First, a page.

Cory McKenna: “I Want To Be The Best In The World”

Cory McKenna: “I Want To Be The Best In The World”

By Jack Rainbow

“I’ll fight anybody, I don’t say that just to sound like your stereotypical fighter. I want to be the best in the world”

The last two weeks have seen Cory McKenna’s life change drastically. Not only did she win a UFC contract, but she also moved permanently to the US:

“The past few days have been really good. I have just moved to Sacramento so I am just doing what I need to do to settle in. I have moved my stuff in and just gone straight to the gym, that’s me settling in!”

The enormity of achieving a childhood dream hasn’t sunk in straight away, but this hasn’t stopped Cory from basking in her success

“Every time something bad happens I am like yeah but I’m a UFC fighter! It still sounds so weird to say, people on the mats say it and I’m like oh yeah that’s me! At the end of the day, nothing has really changed, I am still the same person, and I haven’t even had a fight yet!”

Cory won her UFC contract on the Dana White Contender Series (DWCS). The show is known as one of the toughest job interviews in the world, and Cory felt the intensity:

“It was surreal. It was a very high-pressure show, and it was strange without a crowd but normally they don’t have much of a crowd so the set up wasn’t too different. I got to understand the whole experience, backstage and it was pretty cool, to be honest.”

After she beat her opponent, Crystal Vanessa Demopoulos in three hard rounds, Cory had the agonizing wait to find out if she had impressed the UFC boss enough to earn her maiden contract. However, Cory had already achieved her main goal by getting the victory:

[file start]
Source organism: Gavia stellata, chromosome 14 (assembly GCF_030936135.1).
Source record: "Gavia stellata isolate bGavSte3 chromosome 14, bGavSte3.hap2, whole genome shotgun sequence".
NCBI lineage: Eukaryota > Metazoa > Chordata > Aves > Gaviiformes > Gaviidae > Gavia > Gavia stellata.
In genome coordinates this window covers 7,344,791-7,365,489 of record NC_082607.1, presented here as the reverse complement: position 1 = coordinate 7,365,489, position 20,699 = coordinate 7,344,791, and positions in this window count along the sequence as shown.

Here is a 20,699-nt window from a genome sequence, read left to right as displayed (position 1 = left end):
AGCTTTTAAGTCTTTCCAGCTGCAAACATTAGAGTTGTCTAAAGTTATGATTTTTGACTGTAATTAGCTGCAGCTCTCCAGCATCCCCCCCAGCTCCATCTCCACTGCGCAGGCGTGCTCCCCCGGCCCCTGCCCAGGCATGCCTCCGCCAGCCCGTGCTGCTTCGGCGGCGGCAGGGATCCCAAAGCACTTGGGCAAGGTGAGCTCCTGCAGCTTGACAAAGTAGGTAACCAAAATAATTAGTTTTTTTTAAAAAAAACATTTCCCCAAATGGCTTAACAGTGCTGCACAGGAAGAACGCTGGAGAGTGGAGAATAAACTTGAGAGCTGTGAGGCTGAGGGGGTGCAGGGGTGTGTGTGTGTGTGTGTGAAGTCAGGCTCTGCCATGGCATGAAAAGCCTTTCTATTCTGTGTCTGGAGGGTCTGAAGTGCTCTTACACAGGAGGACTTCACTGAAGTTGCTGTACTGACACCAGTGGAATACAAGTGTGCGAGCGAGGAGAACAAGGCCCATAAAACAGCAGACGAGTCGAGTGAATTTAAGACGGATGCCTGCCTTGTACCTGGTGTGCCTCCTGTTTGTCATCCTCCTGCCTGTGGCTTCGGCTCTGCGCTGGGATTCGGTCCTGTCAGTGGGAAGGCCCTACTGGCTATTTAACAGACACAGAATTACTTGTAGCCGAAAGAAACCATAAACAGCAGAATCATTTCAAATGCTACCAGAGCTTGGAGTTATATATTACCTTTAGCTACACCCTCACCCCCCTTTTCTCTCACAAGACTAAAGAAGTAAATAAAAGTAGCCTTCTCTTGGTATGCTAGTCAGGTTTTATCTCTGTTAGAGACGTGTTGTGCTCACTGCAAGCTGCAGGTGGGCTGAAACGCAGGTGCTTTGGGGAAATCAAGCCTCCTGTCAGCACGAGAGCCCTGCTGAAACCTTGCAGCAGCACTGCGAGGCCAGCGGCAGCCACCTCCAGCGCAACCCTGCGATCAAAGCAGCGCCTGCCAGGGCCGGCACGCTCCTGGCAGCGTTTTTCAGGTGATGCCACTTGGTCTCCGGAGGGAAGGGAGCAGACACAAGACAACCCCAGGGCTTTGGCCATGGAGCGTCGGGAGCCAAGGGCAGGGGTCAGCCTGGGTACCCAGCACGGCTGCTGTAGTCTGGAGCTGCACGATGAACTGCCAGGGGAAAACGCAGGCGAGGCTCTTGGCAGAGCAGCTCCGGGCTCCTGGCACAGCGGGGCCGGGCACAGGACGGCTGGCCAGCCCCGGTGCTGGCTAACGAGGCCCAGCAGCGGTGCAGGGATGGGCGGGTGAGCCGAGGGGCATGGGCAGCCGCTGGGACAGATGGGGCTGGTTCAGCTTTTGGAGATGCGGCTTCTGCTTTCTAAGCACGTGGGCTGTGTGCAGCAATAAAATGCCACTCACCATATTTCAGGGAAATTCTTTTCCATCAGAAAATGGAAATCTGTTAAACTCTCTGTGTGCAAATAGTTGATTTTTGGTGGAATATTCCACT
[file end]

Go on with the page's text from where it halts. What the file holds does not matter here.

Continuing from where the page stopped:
“So I said from the off, especially because I took it short notice, my main goal was to win. As soon as I got my hand raised that was a successful night. The contract was important but at the end of the day I knew it would happen whether it was that night or after a fight or two, I was confident I would get where I need to be. I didn’t get too nervous and after the fight, my dad said don’t be too disappointed if you don’t get the contract For me, the important thing was getting a win and a good performance.

The UFC has wasted no time matching Cory up with her first opponent, with former Invicta strawweight champion Kay Hanson in November. Cory is not overawed by the sudden step-up in opposition though:

“I know she is very well rounded,  and she has high-level jiu-jitsu. We are both very young and working in the gym very hard. Every matchup is tough but we have a load of similarities, and I think it will come down to who is smarter and who puts in more work.”

Stylistically this fight is exciting, with it pitting two of the most promising strawweight prospects against each other in their early 20s. Cory sees it as an even matchup.

“I don’t think it’s a one-sided fight at all. I see it being back and forth and very technical and I’m looking forward to it. I am working hard and I am sure she is too so it will be a fun one for the fans”

It is fair to say everything has clicked in the past two weeks for Cory. Combining her move to the US with this contract has made her previous 18-month lay- off feel worth it